Brazil gives way on GM seed - Environmental groups expected to challenge the move (26/9/2003)

1.Brazil gives way on GM seed
2.Brazil agrees to grow GM crops
1.Brazil gives way on GM seed
By Jan Rocha
BBC, Sao Paolo

Brazil's Vice-President Jose Alencar has signed a provisional measure or decree allowing farmers to plant genetically-modified seeds.  It contains a number of safeguards to limit their use.

But environmental groups are expected to try and challenge the decree in the courts.

The presidential measure lays down strict conditions for the planting and sale of GM crops.

Only farmers who already GM seeds will be allowed to plant them, which effectively means only farmers in Brazil's southernmost state of Rio Grande do Sul.

They have been smuggling them in from neighbouring Argentina, where GM crops are legal.

Farmers will have to sign a term of responsibility which includes financial responsibility for any potential damage to health or the environment.

The planting and sale of GM crops will only be permitted until the next season which begins in October.

By the time this crop is harvested next year, the government hopes that the national congress will have passed a new law defining once and for all Brazil's policy on GM crops.

At the moment, Brazil is the only large agricultural exporter in the world which does not use GM seeds.  But environmental organisations want to keep it that way and are now expected to take the question to the courts, claiming that the presidential decree is unconstitutional
2.Brazil agrees to grow GM crops
John Vidal and Gareth Chetwynd in Sao Paulo
The Guardian, Friday September 26, 2003

Brazil, the last big country to resist GM crops, dashed the hopes of environmentalists yesterday and gave in to pressure from the US and its own big farmers to allow them to be grown for at least a year.

After a day of protests, Greenpeace Brazil, the Brazilian Green party and non-governmentel groups announced that they would seek to get the decision overturned in the courts.

The government was divided on the decision, which was supported by agriculture officials, who said they were anxious to keep abreast of the latest technological developments.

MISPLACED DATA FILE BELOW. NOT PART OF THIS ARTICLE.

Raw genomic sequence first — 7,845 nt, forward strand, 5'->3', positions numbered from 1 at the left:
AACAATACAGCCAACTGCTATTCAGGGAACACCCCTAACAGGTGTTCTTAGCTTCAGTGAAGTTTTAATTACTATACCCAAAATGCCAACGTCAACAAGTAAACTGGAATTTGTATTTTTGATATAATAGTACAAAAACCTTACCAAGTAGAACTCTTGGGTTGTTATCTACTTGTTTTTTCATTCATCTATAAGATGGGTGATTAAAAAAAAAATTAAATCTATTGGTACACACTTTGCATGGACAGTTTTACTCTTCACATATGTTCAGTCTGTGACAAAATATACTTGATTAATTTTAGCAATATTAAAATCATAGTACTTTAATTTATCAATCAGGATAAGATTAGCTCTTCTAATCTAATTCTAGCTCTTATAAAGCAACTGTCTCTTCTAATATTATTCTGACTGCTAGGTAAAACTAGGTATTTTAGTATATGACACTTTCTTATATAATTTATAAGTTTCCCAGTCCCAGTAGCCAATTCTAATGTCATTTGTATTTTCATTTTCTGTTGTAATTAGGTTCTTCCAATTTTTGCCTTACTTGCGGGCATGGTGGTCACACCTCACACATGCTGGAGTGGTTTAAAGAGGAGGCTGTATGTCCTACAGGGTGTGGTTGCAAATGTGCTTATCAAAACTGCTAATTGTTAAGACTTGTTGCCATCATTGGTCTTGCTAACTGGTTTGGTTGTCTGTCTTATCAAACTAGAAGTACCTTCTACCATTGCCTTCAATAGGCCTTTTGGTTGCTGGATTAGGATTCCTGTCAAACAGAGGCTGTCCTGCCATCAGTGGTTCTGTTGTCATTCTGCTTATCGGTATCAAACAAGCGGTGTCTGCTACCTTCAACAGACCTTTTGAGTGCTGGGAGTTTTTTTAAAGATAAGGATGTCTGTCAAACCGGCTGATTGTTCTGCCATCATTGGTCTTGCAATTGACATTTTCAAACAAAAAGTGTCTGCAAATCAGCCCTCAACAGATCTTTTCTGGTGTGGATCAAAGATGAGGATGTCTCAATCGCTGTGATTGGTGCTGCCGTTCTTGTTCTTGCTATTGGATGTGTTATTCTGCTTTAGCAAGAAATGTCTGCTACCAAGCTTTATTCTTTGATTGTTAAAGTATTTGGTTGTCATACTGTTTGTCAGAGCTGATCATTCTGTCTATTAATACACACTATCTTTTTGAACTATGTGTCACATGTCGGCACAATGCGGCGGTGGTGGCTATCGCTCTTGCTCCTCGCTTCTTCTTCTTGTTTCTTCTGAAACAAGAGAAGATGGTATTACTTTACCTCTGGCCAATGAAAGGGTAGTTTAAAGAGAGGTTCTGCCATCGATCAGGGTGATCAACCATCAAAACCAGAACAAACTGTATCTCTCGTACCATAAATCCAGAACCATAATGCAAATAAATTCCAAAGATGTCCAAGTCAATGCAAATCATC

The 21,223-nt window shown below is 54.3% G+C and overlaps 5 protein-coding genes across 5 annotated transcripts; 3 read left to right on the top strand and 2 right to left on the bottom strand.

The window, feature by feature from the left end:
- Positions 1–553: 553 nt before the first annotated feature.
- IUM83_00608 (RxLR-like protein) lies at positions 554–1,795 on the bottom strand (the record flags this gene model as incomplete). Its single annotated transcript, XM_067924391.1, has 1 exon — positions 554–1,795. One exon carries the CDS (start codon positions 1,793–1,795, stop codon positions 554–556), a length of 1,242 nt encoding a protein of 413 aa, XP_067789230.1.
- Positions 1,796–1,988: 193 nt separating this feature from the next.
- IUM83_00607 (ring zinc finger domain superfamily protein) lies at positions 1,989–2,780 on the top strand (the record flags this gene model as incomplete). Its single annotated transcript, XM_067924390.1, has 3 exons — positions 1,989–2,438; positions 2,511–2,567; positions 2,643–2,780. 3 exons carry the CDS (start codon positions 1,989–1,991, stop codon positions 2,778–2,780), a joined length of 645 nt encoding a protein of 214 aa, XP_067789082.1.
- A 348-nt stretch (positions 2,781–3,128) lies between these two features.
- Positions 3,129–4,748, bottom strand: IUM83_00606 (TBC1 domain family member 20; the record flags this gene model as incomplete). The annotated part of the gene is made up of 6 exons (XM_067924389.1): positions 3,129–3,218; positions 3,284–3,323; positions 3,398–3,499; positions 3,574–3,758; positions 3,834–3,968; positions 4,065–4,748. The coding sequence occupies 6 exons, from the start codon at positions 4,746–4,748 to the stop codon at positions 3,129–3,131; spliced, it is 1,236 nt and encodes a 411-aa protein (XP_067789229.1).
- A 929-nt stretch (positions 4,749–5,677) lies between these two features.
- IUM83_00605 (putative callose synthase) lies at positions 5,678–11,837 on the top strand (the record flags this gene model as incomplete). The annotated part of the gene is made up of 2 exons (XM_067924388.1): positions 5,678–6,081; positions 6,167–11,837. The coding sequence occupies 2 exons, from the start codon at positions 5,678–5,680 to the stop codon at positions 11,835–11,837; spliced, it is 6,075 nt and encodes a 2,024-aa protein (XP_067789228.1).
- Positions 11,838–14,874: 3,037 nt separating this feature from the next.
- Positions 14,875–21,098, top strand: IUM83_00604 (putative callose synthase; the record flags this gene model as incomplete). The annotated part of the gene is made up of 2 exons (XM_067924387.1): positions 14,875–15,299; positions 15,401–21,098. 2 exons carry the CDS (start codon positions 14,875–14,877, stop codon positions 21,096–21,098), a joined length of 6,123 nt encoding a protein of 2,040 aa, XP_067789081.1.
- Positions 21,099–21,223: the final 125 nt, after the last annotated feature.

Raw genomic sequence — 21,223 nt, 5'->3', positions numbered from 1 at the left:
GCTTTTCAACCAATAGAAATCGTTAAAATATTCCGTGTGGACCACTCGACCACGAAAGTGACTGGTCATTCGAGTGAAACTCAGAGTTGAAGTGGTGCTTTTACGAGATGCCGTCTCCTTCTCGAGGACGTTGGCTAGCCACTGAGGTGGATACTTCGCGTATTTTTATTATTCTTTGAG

Opponents of GM foods were disappointed by the apparent u-turn by President Luiz Inacio Lula da Silva, whose Workers Party (PT) resisted GM crops when it was in opposition.

It was presented as a one-year emergency measure because farmers in Rio Grande do Sul state have for several years smuggled large quantities of GM soya seed across the Argentine border.

The government accepted that there was little prospect of forcing them to buy conventional seed when the planting season begins in the next two weeks.

The GM company Monsanto now stands to gain up to $100m ($62m) a year from farmers who have been growing its seed illegally.

It has invested more than $600m in setting up seed plants and buying Brazilian seed companies. It recently announced that it would start charging farmers royalties on this year's soya crop.

US producers have long complained that Brazil has had an unfair advantage because many of its farmers do not pay royalties for black-market GM soya.

The lifting of the planting ban was described by critics as a triumph for the company.

"Instead of enforcing the law, the authorities have allowed big farming interests to dictate their own terms," said Karin Silverwood-Cope, a coordinator for the NGP Campaign for a GM Free Brazil.

Bob Callanan, head of the American Soybean Association, which is fervently pro-GM, said: "We have long been frustrated by Brazil growing illegal GM seeds. This would be a step towards allowing Monsanto to collect the fees due to it and help to end the paper shuffle where EU countries bought Brazilian foods and pretended that it was not GM."

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